AFTER THOUGHT : Why teams don’t gel


The team I manage isn’t cohesive enough. I spend lot of my time on issues between team members rather than with what we are really here for. It’s not helping anyone.

A There are many reasons why teams don’t gel. Firstly – and I know you may not want to hear this – look at your own management skills and experience. Put bluntly, are you up to the challenge? If you reckon you could improve some areas, set yourself up with an experienced mentor or an appropriate management course.
There are number of underpinning initiatives that can help build an effective team. The starting point is having good strategic and business plans and getting the people in your team involved in developing them. This creates effective leadership and engagement: leadership in the sense that people can see what the goals are and can work out how they can contribute; and engagement through people being involved and deciding for themselves how they can achieve the goals.
Make sure you provide clear and straightforward job descriptions linked to the organisation’s goals. This gives people sporting chance of understanding how they fit in and what is expected of them. It also allows management to be hands off and helps team members take on increased accountability which, again, leads to increased engagement.
Next, give people regular feedback on how their team and the organisation as whole is progressing against these plans and discuss how they personally are progressing against their own targets.
You can also introduce specific interventions to help build your team, such as involving the team in meetings to focus on the development or measurement of strategy. Or try encouraging them to brainstorm ways to improve their work environment or processes.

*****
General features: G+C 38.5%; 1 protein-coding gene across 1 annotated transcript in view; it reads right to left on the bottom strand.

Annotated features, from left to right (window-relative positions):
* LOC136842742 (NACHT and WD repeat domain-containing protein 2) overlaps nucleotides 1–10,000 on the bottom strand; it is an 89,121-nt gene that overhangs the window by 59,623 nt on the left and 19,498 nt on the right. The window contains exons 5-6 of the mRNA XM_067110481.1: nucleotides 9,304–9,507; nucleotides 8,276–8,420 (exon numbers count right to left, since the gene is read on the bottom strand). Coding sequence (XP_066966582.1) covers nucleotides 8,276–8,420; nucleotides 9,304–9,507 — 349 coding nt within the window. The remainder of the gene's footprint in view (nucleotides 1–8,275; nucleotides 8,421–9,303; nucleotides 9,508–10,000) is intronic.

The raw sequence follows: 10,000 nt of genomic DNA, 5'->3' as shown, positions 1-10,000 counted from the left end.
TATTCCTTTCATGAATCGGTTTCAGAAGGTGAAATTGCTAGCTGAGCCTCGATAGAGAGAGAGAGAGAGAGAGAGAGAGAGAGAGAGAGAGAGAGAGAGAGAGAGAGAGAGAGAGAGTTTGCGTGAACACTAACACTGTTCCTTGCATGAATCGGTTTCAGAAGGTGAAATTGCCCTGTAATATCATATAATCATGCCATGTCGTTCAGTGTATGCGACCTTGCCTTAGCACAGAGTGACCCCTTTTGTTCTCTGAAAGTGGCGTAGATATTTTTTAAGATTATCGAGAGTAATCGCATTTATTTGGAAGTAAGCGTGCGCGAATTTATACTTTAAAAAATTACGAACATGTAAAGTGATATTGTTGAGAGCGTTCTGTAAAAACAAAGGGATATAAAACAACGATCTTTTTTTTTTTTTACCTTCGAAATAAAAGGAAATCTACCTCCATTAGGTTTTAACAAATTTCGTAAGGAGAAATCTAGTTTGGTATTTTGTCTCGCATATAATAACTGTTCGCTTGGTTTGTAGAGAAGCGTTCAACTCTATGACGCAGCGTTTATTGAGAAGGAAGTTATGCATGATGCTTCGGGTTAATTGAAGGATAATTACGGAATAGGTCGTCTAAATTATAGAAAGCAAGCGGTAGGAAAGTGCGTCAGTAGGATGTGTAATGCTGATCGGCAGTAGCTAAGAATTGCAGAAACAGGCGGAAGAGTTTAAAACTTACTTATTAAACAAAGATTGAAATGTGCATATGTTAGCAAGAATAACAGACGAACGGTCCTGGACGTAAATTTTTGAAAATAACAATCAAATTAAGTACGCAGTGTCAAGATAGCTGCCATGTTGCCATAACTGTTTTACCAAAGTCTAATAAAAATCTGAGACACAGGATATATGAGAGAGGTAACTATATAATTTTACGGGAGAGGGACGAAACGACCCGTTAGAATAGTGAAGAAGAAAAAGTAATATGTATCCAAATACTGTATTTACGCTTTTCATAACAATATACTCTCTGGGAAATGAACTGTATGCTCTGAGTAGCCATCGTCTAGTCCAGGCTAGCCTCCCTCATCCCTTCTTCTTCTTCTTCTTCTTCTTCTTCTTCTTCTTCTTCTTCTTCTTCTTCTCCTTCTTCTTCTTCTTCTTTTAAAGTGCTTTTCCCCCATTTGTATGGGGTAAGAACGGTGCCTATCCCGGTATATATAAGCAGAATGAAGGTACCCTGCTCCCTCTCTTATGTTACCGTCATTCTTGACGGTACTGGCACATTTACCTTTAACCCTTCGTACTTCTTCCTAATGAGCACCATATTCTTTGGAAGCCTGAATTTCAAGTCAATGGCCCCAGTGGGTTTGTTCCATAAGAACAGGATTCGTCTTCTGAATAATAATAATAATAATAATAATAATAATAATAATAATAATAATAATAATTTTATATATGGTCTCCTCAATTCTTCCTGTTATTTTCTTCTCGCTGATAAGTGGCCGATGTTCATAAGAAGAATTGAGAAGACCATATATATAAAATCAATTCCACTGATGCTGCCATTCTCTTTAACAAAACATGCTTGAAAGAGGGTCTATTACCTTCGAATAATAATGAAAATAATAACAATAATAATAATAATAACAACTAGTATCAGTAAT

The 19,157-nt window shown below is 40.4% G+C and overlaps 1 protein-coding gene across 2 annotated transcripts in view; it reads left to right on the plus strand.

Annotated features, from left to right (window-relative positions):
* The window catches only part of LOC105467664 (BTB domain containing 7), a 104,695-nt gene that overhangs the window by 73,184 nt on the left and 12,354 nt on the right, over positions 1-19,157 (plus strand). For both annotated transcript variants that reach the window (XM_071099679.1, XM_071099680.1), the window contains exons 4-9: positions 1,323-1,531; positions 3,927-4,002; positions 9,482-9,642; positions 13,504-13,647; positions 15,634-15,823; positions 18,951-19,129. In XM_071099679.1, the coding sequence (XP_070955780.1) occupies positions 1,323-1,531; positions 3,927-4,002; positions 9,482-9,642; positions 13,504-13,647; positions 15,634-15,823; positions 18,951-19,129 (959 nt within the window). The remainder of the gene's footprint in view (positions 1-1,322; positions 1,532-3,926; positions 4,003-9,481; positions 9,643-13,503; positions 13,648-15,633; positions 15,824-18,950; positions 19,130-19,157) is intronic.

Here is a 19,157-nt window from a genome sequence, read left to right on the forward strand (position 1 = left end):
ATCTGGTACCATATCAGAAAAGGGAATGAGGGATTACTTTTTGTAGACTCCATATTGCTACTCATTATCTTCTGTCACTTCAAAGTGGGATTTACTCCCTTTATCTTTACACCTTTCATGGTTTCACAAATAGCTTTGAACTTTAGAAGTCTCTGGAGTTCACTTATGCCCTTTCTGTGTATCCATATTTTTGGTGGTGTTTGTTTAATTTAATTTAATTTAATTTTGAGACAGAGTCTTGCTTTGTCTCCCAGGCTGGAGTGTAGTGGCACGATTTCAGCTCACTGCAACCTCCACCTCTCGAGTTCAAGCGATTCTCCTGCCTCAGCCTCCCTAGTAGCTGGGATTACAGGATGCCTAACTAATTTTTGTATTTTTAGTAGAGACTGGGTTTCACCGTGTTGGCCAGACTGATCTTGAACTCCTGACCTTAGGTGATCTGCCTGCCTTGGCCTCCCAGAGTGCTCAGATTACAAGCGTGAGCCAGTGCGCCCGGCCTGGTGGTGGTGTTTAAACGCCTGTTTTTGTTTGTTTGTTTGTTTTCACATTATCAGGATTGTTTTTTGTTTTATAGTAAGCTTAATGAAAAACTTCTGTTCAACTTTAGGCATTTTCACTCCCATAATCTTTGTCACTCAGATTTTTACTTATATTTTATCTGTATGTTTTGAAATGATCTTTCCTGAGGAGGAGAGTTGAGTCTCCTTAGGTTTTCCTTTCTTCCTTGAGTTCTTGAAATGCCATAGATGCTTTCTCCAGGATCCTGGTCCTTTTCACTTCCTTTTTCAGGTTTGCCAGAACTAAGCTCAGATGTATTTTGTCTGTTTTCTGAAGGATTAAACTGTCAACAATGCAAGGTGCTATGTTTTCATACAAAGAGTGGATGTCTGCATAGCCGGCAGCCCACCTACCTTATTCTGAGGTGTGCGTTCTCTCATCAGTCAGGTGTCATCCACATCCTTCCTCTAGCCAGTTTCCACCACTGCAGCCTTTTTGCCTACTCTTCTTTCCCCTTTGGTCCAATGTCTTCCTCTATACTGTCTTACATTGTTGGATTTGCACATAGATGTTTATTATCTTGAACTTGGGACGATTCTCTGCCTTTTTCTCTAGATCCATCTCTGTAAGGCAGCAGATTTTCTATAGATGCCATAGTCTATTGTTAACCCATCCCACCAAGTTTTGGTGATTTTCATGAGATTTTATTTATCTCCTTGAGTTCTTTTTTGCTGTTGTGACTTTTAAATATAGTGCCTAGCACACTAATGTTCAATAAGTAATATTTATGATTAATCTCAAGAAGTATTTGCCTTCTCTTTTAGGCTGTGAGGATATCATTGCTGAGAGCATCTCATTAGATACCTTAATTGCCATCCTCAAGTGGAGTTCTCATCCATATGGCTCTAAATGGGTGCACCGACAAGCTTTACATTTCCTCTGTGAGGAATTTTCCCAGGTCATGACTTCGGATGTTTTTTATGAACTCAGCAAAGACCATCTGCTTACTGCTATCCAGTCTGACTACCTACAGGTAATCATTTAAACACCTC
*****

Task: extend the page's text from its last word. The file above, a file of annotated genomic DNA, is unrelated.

Some managers use team building programmes or experiences. These often involve an external facilitator and working, often outside, on various team challenges and puzzles that enable team members to understand each other’s strengths and weaknesses and how to collaborate effectively. This type of shared experience can be fun and, done well, can build shared team mindset.
You should be able to find something that will make difference if you adopt some of these ideas.



Recently I was appointed to the board of small company in Whangarei. I haven’t had much experience with boards either as manager or as director. What is the main role of board member and what should I focus on?

A The role of board involves governance which literally means ‘control’. Having said that, the governance needs to focus at the strategic level and not interfere with the operation of the organisation. As many senior managers know only too well, it can be nightmare working in an organisation where board members do not understand this.
Board directors should focus on five basic areas. First up, board members are there to contribute to the development of the organisation’s overall vision and strategy. The board, for example, will usually play key role in the development of the strategic plan.
The second area of focus is policy: defining the broad boundaries within which the organisation and its management can freely operate.
Thirdly, it is your role to clarify the organisation’s ethical values. When some years ago, for example, someone deliberately injected poison into one Johnson & Johnson product, the company immediately withdrew this entire product range from all stores. This, not surprisingly, had an enormously negative short-term financial impact but did not harm the company in the long run. This decision was made quickly due to the company’s clear ethical policy that it would never risk harm to its customers.
The fourth area is the role of monitoring outcomes: both strategic and business plans.
Finally – and this one is often misunderstood – the board provides support for the CEO. It helps when needed and gives effective performance feedback and coaching as appropriate.
I’d also recommend you talk to experienced board members. Ask them how they handle these key areas of governance and you will be able to gain practical insights from their experience.

Kevin Gaunt, FNZIM, FAIM, is CEO of NZIM Auckland and has been senior executive with, and consultant to, some of New Zealand’s largest companies.

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